Classy stuff. The societal impact of technology is something that Ryman has written on before (‘Everywhere’ from Interzone and Dozois 17th being set in the NE of England). This story takes us to a remote Chinese village, providing an exquisite look at traditional lives of people who by todays/tomorrows standards are ‘have nots’.
The Moonshriek Dialogue. Michael Nethercott.
Slightly hackneyed set up – a journalist visiting an old TV star. In this case it is a SF channel ex-personality who sheds some light on some of the behind the scenes ‘secrets’ of his programme.
The Golden Chain. Carrie Richerson.
Short, and very creepy horror story. A young girl is kidnapped in order to retrieve a recently departed lesbian partner from the after-life….
Nature 2000. Albert E. Cowdrey.
Very short (5 page) vignette. A census taker appears to be entering difficult territory (as per the Hannibal Lecter census taker). But…
Rude Kate. July Lewis.
Evidently a pastiche on one of the lesser-known Brothers Grimm tales (The Griffin). A gender flip-flop (young girl undertaking challenges to win the hand of the Prince) provides some opportunity for humour. Although not a lot.
Demolition. Nancy Etchemendy.
A property developer reaps what he sown, as per the popular horror theme. A curse from those he has had dispossessed leaves him in an increasingly nightmare situation as his own home and life is gradually taken from him.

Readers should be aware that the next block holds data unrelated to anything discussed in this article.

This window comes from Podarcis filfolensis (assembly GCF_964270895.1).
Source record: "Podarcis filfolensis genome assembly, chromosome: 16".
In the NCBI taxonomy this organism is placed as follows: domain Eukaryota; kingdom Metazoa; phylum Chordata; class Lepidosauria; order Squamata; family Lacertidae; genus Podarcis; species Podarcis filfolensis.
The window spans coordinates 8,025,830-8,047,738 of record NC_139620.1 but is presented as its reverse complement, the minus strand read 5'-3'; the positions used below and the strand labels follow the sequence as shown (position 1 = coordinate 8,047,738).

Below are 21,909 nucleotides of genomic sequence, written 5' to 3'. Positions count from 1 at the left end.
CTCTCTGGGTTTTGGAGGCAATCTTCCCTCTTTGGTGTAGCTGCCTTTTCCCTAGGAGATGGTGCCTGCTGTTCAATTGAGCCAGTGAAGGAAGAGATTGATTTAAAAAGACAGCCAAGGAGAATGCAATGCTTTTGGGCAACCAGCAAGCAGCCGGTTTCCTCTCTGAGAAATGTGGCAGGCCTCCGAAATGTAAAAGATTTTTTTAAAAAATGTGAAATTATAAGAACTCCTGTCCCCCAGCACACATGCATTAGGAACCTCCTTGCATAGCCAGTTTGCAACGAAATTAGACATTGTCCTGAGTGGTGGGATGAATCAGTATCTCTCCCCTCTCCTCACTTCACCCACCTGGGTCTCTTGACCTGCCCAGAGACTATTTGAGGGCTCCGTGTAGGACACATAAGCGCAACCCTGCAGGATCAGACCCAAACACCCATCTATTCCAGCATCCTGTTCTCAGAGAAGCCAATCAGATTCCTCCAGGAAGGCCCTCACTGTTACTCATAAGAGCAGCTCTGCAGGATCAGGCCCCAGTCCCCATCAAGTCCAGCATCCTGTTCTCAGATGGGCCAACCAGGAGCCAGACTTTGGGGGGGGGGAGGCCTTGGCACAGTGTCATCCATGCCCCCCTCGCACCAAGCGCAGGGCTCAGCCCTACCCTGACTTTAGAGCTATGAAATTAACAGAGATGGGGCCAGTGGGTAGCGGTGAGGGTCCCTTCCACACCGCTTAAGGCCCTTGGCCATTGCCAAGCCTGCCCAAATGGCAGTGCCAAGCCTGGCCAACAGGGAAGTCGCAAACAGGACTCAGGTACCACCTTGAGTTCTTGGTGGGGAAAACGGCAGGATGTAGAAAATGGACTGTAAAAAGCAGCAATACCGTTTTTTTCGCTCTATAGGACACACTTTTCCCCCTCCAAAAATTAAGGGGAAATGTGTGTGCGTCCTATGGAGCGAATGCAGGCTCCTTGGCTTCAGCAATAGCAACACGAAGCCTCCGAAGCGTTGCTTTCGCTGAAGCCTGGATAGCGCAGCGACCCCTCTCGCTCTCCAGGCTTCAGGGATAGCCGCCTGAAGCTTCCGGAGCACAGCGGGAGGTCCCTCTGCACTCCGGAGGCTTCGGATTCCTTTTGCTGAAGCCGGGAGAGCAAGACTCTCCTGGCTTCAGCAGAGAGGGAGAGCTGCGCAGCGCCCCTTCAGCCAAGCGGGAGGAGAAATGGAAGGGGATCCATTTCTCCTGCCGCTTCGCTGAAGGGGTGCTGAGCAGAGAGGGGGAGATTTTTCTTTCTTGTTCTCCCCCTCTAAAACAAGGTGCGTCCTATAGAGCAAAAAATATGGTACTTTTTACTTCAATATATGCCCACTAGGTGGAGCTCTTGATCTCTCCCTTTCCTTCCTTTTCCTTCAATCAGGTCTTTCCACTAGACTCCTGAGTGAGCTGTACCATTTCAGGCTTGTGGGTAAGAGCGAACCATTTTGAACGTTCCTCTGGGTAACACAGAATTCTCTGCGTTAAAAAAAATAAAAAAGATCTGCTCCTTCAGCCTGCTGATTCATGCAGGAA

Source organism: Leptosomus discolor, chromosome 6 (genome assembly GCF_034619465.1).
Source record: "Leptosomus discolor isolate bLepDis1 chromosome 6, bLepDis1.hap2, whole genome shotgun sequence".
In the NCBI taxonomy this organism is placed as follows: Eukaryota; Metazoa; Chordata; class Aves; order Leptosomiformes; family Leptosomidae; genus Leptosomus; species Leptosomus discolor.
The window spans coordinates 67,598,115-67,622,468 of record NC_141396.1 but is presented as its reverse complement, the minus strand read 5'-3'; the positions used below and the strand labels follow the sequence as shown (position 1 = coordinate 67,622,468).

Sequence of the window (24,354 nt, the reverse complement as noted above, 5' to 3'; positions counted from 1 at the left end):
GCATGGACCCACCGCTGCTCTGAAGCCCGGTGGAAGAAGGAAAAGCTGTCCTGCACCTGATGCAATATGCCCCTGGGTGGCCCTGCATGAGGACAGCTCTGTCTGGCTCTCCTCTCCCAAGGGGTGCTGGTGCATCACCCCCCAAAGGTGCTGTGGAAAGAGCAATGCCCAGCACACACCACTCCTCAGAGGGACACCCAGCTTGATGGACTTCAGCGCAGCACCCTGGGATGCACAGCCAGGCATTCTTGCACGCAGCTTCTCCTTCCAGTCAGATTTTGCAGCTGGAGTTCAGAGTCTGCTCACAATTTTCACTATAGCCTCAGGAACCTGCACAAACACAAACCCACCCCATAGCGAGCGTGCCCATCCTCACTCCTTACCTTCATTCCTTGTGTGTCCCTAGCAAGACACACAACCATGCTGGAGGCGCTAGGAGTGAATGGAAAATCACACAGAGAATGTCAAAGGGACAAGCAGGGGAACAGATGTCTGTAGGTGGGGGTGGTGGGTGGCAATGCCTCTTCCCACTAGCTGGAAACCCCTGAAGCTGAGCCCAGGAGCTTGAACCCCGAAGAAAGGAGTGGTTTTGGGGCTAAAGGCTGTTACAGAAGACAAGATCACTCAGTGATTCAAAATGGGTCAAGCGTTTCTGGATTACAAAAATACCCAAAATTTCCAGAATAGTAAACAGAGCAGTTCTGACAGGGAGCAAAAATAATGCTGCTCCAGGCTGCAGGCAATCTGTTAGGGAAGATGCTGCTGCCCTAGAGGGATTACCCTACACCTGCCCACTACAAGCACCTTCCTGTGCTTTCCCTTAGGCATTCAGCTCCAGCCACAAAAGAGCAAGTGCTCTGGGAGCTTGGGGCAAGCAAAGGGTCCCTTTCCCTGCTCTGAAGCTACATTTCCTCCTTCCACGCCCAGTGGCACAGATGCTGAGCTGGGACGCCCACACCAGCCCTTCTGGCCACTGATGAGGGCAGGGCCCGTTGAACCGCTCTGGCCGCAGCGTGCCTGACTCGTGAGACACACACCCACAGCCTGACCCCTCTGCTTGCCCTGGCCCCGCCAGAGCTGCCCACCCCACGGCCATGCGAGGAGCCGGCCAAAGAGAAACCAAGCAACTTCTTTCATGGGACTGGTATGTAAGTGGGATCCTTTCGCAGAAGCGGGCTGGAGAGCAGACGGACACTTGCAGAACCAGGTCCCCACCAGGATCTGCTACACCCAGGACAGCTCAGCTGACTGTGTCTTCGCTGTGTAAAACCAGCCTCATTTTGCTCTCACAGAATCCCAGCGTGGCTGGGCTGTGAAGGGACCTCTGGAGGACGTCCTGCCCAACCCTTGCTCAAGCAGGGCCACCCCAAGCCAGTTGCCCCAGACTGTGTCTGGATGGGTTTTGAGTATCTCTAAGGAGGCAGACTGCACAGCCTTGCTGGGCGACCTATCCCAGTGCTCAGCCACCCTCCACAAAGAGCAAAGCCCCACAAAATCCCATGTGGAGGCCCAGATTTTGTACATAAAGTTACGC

Season to Taste. Robert Reed.
The prolific Reed provides one of his more run-of-the-mill tales, in which a couple of antique hunters find a most peculiar recipe book.
Akhenaten. Alex Irvine.
The banks of the Nile produce a most peculiar child, adopted by Nefertiti, destined to become Pharoah, at once ruler of his country and yet a yearning star gazer.
Elf Trap. Michael Cadnum.
Rodents prove to be a problem in a garden. But their nuisance to the home owners is naught compared to that the rat-trap is to the other denizens of the garden. And revenge is on the cards.
Absolute Uncertainty. Lucy Sussex.
Initially the story starts as a simple historical-figure-being-studied-by-time-travellers-from-the-future, with the young Heisenberg being the person in question. But instead of being a twist on the what-if-you-killed-your-grandfather trope, the story gathers pace through a series of other sim-scenarios in which the scientists role in Nazi Germany is explored. Very good indeed.
A pretty good collection, the bookends (Ryman and Sussex) being the pick of the bunch. As with many F&SF a collection of 10 stories gives a wide range from which to find something that takes your fancy, but for me just a slight imbalance in terms of too many shorter stories. And a damn good cover! (Shame that the issue had no punctuation!)